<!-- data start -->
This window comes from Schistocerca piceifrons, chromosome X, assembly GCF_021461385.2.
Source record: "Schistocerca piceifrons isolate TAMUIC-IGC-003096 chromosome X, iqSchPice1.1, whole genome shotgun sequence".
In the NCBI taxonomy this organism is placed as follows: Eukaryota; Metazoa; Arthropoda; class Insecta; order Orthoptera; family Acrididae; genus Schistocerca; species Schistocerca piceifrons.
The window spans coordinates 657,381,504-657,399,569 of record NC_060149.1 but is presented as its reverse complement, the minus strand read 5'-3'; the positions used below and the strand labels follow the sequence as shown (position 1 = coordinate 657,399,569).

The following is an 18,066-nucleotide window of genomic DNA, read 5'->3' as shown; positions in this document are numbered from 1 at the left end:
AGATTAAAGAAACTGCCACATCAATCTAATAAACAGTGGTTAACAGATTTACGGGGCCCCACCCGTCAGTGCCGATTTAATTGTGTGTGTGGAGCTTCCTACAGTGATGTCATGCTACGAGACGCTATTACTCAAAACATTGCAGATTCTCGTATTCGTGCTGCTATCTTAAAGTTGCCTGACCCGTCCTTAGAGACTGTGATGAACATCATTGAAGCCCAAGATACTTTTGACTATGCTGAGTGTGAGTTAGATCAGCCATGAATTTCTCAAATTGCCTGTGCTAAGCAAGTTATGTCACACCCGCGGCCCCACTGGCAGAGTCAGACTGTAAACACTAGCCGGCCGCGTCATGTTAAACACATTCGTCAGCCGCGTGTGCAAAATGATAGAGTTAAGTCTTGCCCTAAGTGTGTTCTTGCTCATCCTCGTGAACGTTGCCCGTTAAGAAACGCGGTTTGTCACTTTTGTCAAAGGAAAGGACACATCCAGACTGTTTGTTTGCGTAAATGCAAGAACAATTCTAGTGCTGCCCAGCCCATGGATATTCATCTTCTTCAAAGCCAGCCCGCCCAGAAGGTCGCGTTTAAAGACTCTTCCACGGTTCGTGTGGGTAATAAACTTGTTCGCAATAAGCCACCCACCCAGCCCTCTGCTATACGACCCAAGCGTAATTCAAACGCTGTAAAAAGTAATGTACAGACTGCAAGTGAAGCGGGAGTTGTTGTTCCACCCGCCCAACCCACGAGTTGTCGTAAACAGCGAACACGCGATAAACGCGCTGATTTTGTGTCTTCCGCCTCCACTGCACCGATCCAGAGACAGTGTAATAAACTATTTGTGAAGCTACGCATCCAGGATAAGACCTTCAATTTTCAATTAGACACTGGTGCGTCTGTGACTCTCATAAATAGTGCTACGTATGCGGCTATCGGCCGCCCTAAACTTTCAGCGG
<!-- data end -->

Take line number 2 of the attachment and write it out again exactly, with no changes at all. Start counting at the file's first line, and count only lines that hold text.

Source record: "Schistocerca piceifrons isolate TAMUIC-IGC-003096 chromosome X, iqSchPice1.1, whole genome shotgun sequence".